Parenting Today’s Teens: A False Sense of Security

 

It’s probably happened to a lot of dads.  Your kid spends his mornings watching you drag yourself to the bathroom mirror, pile some shaving cream in your hand, break out your razor, and start shaving your face.  Soon, your son (or maybe even daughter) decides they need to shave too.  So you squirt a little cream in their hands, supply them a with tongue depressor, and let them “shave.”  As you both lean into the vanity mirror, it’s hard not to laugh, watching your five-year-old seriously attack the non-existent stubble on his face.

Fast-forward a few years.  Okay, maybe your teen actually needs to trim a few straggly hairs from his chin now.  But, like the child who thought he was ready to shave way before he reached puberty, most teens still consider themselves more mature than they really are.  Their spirit of independence makes them believe they are ready to tackle the world, when they can barely tackle their homework!

As parents we know that maturity is the byproduct of responsibility and experience.  We only gain maturity because we have to in order to survive!  And so unless our teens are given responsibility, they will get stuck in a state of perpetual immaturity.  Let me offer some “do’s” and “don’ts” to help you eliminate your teen’s illusion of adulthood and get them moving towards maturity.

Don’t Shame Them

Giving your teen more responsibility and experience can be a very scary thing!  When your child is learning to ride a bike, you eventually have to take the training wheels off.  You take off those extra wheels while your child is still young, fully realizing he or she will wobble and weeble, and probably crash a few times.  When the inevitable happens, and the bike flips, you don’t run up, point, and shame your child by saying, “What did you do?  How could you have crashed?  What were thinking?”  Rather, you pick them up, brush them off, dry a few tears, and put them right back on the bike.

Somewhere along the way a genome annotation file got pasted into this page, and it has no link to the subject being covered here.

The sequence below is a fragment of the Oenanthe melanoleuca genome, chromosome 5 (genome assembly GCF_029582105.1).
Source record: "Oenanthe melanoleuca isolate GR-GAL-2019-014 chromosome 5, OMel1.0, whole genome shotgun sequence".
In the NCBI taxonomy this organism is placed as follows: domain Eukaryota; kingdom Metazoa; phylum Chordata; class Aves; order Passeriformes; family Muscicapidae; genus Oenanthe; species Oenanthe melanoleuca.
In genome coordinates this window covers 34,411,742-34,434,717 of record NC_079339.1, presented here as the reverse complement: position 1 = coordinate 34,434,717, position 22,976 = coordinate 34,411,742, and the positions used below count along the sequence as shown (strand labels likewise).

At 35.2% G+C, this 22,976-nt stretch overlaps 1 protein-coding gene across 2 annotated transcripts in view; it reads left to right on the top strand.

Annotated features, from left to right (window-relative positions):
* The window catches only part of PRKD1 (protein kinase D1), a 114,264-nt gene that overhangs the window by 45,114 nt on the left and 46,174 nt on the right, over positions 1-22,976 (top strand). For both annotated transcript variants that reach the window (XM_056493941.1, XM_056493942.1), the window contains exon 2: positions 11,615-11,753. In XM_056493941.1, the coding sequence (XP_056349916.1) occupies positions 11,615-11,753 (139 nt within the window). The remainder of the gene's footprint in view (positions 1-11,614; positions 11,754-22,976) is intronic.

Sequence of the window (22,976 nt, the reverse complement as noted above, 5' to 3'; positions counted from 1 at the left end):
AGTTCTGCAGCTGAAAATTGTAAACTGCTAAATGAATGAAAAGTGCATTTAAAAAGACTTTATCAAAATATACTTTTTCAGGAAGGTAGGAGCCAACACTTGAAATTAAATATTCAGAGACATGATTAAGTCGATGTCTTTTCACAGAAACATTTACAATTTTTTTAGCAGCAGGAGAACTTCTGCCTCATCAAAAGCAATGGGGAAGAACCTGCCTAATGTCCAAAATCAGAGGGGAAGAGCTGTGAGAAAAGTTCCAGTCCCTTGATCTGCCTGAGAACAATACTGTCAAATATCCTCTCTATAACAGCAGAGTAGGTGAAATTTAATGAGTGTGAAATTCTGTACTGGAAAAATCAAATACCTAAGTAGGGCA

Life is like that bicycle.  Your teenager will crash.  But we don’t run up and pile on the guilt and blame.  Gaining experience and becoming responsible takes time.  So when your teen falls over, pick her up, and keep encouraging her to pedal.  That’s how you can help your teen mature.

Don’t Nag Them

Of course, your constant reminders are coming from a place of love and a desire for what’s best for your kids.  You’re trying to nurture them to be responsible adults.  But parents—nagging simply doesn’t help a kid mature.  It only teaches him how to tune you out and treat your instructions like white noise.

Of course some parents have the opposite tendency.  Instead of stepping up to the plate and teaching our kids how to take initiative, we become passive observers and watch our teens float through life without ever growing up.  Thankfully, moms and dads can work together so the bumps in one personality fill in the dips in another.  By working together and communicating with each other well, parents can encourage each other and ensure that they are striking a good balance between nagging and passivity.  Moms and dads may tend towards one end of the spectrum or the other, but both nurturing and pushing are incredibly important to the development of a teen.